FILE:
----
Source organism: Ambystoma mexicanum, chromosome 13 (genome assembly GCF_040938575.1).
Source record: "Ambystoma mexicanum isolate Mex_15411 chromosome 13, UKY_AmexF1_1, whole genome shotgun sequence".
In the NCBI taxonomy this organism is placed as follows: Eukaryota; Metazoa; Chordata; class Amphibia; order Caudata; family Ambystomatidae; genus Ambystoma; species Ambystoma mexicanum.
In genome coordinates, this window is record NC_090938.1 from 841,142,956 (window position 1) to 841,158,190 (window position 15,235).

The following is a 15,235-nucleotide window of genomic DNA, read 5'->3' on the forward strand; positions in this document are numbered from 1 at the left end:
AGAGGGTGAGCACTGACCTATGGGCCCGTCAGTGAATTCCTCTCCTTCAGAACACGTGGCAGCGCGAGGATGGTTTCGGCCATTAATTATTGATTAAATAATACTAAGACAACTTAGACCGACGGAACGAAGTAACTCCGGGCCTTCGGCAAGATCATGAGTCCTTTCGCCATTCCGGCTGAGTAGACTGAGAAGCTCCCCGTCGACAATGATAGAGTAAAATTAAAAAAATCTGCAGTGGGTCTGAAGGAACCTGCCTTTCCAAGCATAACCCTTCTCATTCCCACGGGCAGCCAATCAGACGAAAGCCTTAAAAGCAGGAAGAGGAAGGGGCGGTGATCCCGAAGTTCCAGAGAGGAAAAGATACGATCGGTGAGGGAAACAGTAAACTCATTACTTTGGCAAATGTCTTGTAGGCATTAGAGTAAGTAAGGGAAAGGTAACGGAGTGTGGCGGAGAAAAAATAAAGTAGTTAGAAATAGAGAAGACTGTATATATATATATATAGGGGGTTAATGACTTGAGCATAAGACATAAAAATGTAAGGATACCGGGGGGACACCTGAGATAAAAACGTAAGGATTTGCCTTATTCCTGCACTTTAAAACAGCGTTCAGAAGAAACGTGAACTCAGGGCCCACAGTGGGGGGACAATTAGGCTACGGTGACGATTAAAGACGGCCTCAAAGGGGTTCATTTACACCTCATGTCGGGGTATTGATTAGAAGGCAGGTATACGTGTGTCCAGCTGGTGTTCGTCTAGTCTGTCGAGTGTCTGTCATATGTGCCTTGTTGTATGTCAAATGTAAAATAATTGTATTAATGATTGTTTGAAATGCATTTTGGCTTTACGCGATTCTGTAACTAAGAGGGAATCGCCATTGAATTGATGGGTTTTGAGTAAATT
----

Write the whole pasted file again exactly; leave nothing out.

Source organism: Ambystoma mexicanum, chromosome 13 (genome assembly GCF_040938575.1).
Source record: "Ambystoma mexicanum isolate Mex_15411 chromosome 13, UKY_AmexF1_1, whole genome shotgun sequence".
In the NCBI taxonomy this organism is placed as follows: Eukaryota; Metazoa; Chordata; class Amphibia; order Caudata; family Ambystomatidae; genus Ambystoma; species Ambystoma mexicanum.
In genome coordinates, this window is record NC_090938.1 from 841,142,956 (window position 1) to 841,158,190 (window position 15,235).

The following is a 15,235-nucleotide window of genomic DNA, read 5'->3' on the forward strand; positions in this document are numbered from 1 at the left end:
AGAGGGTGAGCACTGACCTATGGGCCCGTCAGTGAATTCCTCTCCTTCAGAACACGTGGCAGCGCGAGGATGGTTTCGGCCATTAATTATTGATTAAATAATACTAAGACAACTTAGACCGACGGAACGAAGTAACTCCGGGCCTTCGGCAAGATCATGAGTCCTTTCGCCATTCCGGCTGAGTAGACTGAGAAGCTCCCCGTCGACAATGATAGAGTAAAATTAAAAAAATCTGCAGTGGGTCTGAAGGAACCTGCCTTTCCAAGCATAACCCTTCTCATTCCCACGGGCAGCCAATCAGACGAAAGCCTTAAAAGCAGGAAGAGGAAGGGGCGGTGATCCCGAAGTTCCAGAGAGGAAAAGATACGATCGGTGAGGGAAACAGTAAACTCATTACTTTGGCAAATGTCTTGTAGGCATTAGAGTAAGTAAGGGAAAGGTAACGGAGTGTGGCGGAGAAAAAATAAAGTAGTTAGAAATAGAGAAGACTGTATATATATATATATAGGGGGTTAATGACTTGAGCATAAGACATAAAAATGTAAGGATACCGGGGGGACACCTGAGATAAAAACGTAAGGATTTGCCTTATTCCTGCACTTTAAAACAGCGTTCAGAAGAAACGTGAACTCAGGGCCCACAGTGGGGGGACAATTAGGCTACGGTGACGATTAAAGACGGCCTCAAAGGGGTTCATTTACACCTCATGTCGGGGTATTGATTAGAAGGCAGGTATACGTGTGTCCAGCTGGTGTTCGTCTAGTCTGTCGAGTGTCTGTCATATGTGCCTTGTTGTATGTCAAATGTAAAATAATTGTATTAATGATTGTTTGAAATGCATTTTGGCTTTACGCGATTCTGTAACTAAGAGGGAATCGCCATTGAATTGATGGGTTTTGAGTAAATT